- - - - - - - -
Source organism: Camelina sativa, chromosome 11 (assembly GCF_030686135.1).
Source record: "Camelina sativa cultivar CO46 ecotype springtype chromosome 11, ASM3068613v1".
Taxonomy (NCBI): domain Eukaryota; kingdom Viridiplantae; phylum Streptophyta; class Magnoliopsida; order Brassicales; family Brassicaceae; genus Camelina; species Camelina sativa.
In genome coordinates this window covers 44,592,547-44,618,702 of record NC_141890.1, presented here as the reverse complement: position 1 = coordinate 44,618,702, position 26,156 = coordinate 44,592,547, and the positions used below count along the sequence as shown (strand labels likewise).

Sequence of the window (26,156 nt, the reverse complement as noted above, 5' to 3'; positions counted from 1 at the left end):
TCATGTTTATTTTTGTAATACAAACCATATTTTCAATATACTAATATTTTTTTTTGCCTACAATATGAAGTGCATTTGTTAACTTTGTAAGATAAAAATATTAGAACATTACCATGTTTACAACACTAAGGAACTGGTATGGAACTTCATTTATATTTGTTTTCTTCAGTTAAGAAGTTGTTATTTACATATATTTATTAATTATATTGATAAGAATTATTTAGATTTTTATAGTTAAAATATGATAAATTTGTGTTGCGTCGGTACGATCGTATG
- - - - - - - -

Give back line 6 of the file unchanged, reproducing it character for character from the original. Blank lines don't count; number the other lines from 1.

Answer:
TCATGTTTATTTTTGTAATACAAACCATATTTTCAATATACTAATATTTTTTTTTGCCTACAATATGAAGTGCATTTGTTAACTTTGTAAGATAAAAATATTAGAACATTACCATGTTTACAACACTAAGGAACTGGTATGGAACTTCATTTATATTTGTTTTCTTCAGTTAAGAAGTTGTTATTTACATATATTTATTAATTATATTGATAAGAATTATTTAGATTTTTATAGTTAAAATATGATAAATTTGTGTTGCGTCGGTACGATCGTATG